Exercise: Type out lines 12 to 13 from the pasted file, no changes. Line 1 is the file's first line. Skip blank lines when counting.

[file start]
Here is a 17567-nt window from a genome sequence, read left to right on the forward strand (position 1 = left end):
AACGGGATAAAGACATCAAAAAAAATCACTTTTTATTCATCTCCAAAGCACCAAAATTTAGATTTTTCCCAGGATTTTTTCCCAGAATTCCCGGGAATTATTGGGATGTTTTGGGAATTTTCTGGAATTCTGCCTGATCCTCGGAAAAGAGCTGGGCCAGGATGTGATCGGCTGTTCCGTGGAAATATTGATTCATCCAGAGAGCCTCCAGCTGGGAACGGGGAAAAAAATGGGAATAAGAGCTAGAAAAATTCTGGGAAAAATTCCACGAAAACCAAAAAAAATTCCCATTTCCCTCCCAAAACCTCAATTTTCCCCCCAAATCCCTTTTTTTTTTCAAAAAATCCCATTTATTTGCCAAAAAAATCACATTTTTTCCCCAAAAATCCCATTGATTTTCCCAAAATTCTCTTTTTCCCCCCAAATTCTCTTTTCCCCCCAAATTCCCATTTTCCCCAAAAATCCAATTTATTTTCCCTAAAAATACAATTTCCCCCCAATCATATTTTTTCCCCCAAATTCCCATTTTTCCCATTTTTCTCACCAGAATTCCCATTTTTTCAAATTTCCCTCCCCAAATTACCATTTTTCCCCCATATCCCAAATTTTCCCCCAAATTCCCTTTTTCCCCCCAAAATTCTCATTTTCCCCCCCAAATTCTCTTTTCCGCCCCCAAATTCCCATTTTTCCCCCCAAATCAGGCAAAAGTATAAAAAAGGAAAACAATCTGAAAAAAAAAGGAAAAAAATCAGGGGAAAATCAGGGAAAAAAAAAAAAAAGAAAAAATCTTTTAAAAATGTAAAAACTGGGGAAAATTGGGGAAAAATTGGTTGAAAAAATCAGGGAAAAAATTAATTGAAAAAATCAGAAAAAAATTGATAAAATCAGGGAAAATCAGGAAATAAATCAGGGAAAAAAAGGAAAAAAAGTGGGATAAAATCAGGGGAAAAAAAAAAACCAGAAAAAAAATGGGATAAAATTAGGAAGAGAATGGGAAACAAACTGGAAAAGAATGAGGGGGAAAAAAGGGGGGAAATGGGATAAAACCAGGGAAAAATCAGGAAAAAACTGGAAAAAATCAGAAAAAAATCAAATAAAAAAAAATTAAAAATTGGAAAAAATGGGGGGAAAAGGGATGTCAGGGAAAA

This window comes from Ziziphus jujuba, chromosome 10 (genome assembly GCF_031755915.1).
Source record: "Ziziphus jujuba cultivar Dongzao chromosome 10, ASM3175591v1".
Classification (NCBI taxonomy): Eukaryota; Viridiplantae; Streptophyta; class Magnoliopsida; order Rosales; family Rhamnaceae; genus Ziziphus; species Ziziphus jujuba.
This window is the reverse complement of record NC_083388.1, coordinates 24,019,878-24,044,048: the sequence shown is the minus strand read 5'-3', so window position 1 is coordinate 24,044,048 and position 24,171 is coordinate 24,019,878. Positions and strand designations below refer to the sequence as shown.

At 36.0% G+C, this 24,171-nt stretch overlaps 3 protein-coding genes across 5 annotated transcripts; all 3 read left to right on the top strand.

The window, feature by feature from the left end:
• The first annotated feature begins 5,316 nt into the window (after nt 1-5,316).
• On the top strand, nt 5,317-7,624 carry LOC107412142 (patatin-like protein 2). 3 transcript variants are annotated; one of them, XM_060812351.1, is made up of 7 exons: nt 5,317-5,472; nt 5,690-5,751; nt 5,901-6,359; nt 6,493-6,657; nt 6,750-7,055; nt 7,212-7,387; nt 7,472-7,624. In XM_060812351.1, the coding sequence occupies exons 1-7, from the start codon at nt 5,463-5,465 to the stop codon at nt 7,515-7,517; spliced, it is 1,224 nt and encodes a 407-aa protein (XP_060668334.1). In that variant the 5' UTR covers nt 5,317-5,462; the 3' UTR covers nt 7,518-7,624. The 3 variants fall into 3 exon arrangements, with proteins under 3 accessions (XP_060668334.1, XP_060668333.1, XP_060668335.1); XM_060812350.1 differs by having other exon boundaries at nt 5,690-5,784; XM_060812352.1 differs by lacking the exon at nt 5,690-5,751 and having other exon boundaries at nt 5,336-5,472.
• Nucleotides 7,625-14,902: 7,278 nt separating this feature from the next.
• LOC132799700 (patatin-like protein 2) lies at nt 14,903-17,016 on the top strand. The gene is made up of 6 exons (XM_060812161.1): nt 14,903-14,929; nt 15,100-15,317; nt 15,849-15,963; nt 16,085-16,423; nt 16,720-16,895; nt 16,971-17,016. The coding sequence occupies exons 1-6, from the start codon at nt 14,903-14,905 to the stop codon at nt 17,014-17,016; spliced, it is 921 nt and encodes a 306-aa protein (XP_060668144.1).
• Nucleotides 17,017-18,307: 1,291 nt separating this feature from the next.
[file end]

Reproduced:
• LOC132799700 (patatin-like protein 2) lies at nt 14,903-17,016 on the top strand. The gene is made up of 6 exons (XM_060812161.1): nt 14,903-14,929; nt 15,100-15,317; nt 15,849-15,963; nt 16,085-16,423; nt 16,720-16,895; nt 16,971-17,016. The coding sequence occupies exons 1-6, from the start codon at nt 14,903-14,905 to the stop codon at nt 17,014-17,016; spliced, it is 921 nt and encodes a 306-aa protein (XP_060668144.1).
• Nucleotides 17,017-18,307: 1,291 nt separating this feature from the next.